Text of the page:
CEO Ralph Boe plans for his departure at Beaulieu of America

CEO Ralph Boe plans for his departure at Beaulieu of America

May 1st, 2013 by Ellis Smith in Business Around the Region

Ralph Boe, chief executive officer of Beaulieu of America in Dalton, Ga., will step down next year.

Photo by Staff File Photo /Times Free Press.

The June afternoon in 2007 that Ralph Boe was elected to the top spot at Beaulieu of America was marred by questions about the future of one of the world's largest carpetmakers.

As Boe prepares to depart for good in February 2014, he leaves behind a legacy of calm leadership during a stormy time in Beaulieu's history -- a period marked by tough decisions and shared sacrifice in the face of the worst economic crisis since the Great Depression

"There always comes a time in life in the company's cycle when they make a change," Boe said. "We'd already started a little of that putting in Nicolas Bouckaert, [co-owner Carl Bouckaert's son], in charge of the commercial carpet, and Karel Vercruyssen came down from Canada to take half of my role a year ago."

For the next 10 months, Boe and Vercruyssen will serve as co-CEOs as Boe transitions away from day-to-day operations. Vercruyssen formerly served as CEO of Beaulieu Canada before joining Beaulieu of America as president and chief operating officer in April 2012.

"I've had my 12 years with the business here," Boe said. "I figured it was time to go ahead and make this next step in the succession of the new regime and let the next generation come along to run the business."

Storm clouds

When Boe took over in 2007, the Dalton, Ga.-based company's co-founders, Carl Bouckaert and Mieke Hanssens, had just been forced to step down as CEO and vice president, respectively, to comply with a $33 million federal tax evasion settlement.

Though neither co-owner was criminally charged, both were prohibited from managing Beaulieu's day-to-day operations as a result of a 10-year investigation that spanned six countries.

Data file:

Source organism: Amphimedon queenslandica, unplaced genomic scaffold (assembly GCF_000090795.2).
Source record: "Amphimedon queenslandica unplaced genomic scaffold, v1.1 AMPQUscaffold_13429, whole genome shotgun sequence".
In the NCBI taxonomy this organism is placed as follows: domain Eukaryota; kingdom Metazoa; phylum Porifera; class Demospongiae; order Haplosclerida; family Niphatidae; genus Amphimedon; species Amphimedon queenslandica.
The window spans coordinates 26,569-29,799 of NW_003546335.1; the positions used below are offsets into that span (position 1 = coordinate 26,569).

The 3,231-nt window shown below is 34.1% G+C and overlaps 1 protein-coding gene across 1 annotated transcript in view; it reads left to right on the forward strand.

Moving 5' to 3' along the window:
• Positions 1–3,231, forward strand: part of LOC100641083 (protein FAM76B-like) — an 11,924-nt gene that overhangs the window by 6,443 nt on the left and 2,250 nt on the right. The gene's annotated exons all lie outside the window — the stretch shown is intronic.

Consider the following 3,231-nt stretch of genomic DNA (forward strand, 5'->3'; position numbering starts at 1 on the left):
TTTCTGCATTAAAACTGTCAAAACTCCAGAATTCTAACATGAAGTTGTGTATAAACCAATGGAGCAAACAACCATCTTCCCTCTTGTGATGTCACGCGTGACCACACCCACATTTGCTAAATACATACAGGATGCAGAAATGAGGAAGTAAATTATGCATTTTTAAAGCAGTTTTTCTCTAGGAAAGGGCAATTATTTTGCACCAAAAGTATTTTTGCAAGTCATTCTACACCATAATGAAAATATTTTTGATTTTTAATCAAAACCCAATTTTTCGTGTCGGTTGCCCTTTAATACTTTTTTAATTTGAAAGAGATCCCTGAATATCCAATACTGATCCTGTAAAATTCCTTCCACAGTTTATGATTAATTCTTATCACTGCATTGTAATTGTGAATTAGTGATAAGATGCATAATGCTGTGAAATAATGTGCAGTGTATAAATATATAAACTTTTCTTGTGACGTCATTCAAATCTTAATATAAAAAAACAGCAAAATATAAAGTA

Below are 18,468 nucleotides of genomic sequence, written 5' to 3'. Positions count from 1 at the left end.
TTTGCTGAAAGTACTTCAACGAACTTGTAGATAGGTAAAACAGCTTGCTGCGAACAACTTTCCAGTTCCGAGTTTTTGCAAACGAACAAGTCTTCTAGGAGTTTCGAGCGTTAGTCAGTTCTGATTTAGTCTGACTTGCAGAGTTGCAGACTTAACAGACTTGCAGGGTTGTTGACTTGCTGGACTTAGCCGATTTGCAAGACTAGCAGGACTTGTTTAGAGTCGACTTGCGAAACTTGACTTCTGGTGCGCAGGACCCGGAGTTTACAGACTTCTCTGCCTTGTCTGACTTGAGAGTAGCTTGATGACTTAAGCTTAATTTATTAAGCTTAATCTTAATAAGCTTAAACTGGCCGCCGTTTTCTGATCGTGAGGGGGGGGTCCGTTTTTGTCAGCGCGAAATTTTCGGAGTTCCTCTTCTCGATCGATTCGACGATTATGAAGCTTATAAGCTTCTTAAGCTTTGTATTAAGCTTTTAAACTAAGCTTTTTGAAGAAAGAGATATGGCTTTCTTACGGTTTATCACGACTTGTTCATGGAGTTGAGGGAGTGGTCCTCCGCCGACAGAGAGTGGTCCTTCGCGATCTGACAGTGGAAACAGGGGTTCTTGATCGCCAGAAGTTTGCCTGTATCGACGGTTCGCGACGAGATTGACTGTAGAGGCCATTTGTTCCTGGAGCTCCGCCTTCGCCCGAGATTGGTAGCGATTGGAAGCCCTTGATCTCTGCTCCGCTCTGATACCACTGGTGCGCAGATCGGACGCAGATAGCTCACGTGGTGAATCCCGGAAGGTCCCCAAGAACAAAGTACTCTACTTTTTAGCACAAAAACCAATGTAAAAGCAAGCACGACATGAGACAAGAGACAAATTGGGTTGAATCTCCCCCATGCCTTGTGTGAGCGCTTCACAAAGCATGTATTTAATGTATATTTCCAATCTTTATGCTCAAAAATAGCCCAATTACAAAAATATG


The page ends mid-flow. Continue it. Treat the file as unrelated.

That left Boe, who Beaulieu hired in 2001 to manage its operations, alone at the helm, facing a downturn that would morph into a housing collapse later in 2007.

"When the industry started to turn down in '07 and '08 and bottomed out in '09, we went that way as well," Boe said. "But in the last year and a half we've been able to pull back again and we're on to much better times."

Beaulieu enjoyed several good years during the height of the single-family housing bubble, since a large portion of its product went into single family homes. Unfortunately, when that market almost disappeared overnight, Beaulieu's exposure to single-family housing became Boe's biggest challenge.

In an effort to stay afloat, the company instituted rolling furloughs and across-the-board pay cuts for all employees, shut down several plants and raised prices.

The moves, which were meant to be temporary, continued when the long-promised stimulus-funded housing recovery failed to materialize.


Boe ultimately saved more than 500 jobs through the pay cuts and furloughs, and gave the company a new lease on life when Beaulieu restructured its $230 million in debt. He also grew the company's interest in supplying carpet to the growing multifamily apartment market, which is growing far faster than traditional single-family home sales.

"I was able to help pull the company out from under a difficult time," Boe said.

He also embraced new technology. Boe introduced carpet that reduces bad smells and kills bacteria. He took a leading role in embracing polyester fiber, which is quickly replacing nylon as the preferred material for carpet. He kicked off a health craze in Dalton that caught on with competitors, through incentivizing workers to get healthy by offering reduced insurance premiums.

Boe himself is still healthy, north of 65-years-old, still working on his farm some weekends. Though he'll sign a noncompete agreement with Beaulieu and won't be able to work in the carpet industry, he still plans to keep active. He's not calling this a retirement.

"Perhaps I'll be looking at another industry or sharing my experiences in some other way, whether it be teaching, consulting or mentoring people," Boe said.

Vercruyssen, who earned a business engineering degree from the Catholic University of Leuven Belgium, is an operations specialist who has also worked in the semi-conductor, automotive and yarn industries.

"I am honored and look forward to taking the position of CEO of Beaulieu of America and continuing to work with our employees, customers, board, suppliers and communities to make this the best company for everyone involved, and increase our position in the industry," Vercruyssen said.